Salpetriere Hospital Records Opened to Research

By , April 2, 2011

Jean Martin Charcot

After nearly three years of collaborative efforts, the Center’s collection of Salpêtrière Hospital (Paris, France) records is open and available for research. We anticipate high research interest in this important new resource; within weeks of its opening, the collection was the subject of two fellowship proposals.

The collection includes .5 cubic feet of notes, lectures, case histories, and pen drawings created by neurologist and psychologist J. M. (Jean Martin) Charcot and Salpêtrière Hospital staff between 1859 and 1893. The bulk of the collection consists of 16,800 glass plate negatives, original negative enclosures, photographic indices, and a small number of prints produced by the Photographic Service of the Salpêtrière Hospital  between 1880 and 1942, the bulk of which date between 1900 and 1919. Charcot established the Photographic Service in 1878 for the purpose of patient care, the study of disease, and medical instruction. Images depict whole body images of patients and heath care workers, partial body images illustrating specific medical conditions and tissue and lesions discovered during autopsy, and wards and hospital buildings.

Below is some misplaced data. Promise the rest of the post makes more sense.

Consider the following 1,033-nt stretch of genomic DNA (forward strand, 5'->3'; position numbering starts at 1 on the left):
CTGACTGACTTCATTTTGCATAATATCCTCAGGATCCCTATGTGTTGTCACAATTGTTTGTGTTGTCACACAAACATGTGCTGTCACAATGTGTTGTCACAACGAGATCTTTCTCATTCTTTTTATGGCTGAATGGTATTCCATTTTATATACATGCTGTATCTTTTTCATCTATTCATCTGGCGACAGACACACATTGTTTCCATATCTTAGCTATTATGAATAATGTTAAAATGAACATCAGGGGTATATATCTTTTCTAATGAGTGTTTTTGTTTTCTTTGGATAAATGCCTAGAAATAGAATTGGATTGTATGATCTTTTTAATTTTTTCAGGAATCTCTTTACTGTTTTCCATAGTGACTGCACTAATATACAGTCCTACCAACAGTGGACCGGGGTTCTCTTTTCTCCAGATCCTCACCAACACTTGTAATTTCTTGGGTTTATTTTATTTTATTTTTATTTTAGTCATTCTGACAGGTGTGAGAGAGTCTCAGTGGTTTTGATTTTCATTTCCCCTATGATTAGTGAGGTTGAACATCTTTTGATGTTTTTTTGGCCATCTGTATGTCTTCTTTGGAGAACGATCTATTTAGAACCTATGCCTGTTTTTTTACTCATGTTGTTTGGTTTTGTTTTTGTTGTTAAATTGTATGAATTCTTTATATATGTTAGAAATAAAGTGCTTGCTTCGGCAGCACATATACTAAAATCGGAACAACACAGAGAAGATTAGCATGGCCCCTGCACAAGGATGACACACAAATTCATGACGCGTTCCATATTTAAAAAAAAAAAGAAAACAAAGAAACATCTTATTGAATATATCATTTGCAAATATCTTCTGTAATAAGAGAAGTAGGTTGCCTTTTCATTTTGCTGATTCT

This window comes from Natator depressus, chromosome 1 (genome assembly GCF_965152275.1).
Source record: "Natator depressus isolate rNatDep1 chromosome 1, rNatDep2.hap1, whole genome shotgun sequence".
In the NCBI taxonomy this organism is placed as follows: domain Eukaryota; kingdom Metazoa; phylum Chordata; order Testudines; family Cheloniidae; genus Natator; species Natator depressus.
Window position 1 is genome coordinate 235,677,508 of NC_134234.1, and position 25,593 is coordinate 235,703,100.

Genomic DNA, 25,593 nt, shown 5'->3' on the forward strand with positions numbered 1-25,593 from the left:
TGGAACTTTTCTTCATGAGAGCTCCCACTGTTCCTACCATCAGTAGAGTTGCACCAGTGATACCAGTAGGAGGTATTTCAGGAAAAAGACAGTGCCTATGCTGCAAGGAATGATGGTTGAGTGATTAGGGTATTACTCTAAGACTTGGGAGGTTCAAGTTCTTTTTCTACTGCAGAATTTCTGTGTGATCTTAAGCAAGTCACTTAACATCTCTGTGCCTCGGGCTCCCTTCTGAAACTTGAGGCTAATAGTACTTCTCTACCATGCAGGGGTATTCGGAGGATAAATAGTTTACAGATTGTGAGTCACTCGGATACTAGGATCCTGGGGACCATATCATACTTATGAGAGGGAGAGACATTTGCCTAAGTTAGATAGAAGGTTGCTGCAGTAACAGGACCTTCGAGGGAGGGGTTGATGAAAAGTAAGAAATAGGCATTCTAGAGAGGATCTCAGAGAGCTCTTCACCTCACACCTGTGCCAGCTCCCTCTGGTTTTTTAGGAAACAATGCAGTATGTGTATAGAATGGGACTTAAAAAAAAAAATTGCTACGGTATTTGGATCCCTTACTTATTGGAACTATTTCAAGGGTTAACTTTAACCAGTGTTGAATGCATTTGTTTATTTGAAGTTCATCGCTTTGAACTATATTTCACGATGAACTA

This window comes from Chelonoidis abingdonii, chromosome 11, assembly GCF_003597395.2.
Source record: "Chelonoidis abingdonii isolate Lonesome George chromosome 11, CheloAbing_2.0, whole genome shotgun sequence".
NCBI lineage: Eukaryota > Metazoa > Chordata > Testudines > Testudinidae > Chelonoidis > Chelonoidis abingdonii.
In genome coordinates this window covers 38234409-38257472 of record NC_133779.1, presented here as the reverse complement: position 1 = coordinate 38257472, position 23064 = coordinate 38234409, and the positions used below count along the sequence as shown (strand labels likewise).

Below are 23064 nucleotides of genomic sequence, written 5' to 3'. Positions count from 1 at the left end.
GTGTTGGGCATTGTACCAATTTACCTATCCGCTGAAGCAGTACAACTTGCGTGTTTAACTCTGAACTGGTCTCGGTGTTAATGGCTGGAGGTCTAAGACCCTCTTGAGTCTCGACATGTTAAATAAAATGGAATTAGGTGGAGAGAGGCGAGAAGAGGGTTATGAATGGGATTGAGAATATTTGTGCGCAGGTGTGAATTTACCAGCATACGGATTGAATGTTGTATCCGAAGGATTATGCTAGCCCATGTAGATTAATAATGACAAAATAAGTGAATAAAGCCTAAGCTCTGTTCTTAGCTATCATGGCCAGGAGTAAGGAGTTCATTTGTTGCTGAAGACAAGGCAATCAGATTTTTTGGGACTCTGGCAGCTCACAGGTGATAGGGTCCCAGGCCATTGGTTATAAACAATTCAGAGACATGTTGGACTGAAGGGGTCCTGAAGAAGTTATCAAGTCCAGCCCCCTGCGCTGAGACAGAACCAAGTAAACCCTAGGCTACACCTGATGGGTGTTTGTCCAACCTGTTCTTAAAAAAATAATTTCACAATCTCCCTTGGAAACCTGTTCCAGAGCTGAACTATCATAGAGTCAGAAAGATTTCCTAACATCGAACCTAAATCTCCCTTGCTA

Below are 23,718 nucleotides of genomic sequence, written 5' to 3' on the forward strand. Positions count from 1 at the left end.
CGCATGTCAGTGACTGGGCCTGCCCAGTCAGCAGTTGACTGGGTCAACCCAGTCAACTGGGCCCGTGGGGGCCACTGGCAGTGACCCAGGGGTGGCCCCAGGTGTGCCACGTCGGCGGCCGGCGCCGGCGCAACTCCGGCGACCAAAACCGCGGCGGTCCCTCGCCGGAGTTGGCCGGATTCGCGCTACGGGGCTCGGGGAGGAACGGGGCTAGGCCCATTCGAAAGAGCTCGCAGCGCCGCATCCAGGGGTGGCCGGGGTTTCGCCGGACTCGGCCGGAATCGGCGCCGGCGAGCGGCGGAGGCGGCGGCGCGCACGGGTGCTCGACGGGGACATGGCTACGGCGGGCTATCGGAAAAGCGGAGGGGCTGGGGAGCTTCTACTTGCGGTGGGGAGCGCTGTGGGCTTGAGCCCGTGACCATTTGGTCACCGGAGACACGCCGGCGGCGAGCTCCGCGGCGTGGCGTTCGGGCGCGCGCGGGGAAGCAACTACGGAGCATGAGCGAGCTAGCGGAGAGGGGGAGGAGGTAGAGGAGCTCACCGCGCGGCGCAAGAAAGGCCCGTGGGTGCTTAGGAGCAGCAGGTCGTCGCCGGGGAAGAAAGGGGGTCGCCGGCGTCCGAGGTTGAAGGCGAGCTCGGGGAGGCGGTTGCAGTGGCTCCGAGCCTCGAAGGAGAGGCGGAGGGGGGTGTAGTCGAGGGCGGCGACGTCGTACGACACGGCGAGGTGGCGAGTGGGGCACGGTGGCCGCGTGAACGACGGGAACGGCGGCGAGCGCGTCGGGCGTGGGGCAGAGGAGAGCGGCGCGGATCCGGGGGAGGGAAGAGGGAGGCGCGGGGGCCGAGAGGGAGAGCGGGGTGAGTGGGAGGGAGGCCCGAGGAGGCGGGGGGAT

A finding aid provides item level description, often including diagnosis and treating physician. Images created prior to 1900 are openly available; contact the Center for information regarding access to restricted images.

Records were given to the Countway Library in 1972 when the Salpêtrière Hospital building housing Charcot’s former laboratory was demolished. The collection remained closed to research due to preservation concerns until the Weissman Preservation Center, as a part of its Mellon-funded project to improve the condition of Harvard’s photographic collections, provided the expertise and technical staff needed to assess and rehouse the glass plate negatives. Recognizing the research value of the collection, the Boston Medical Library contributed funding for re-housing supplies. Transcription of the collections’ indices was supported by generous donors to the Center’s Discovery Fund.

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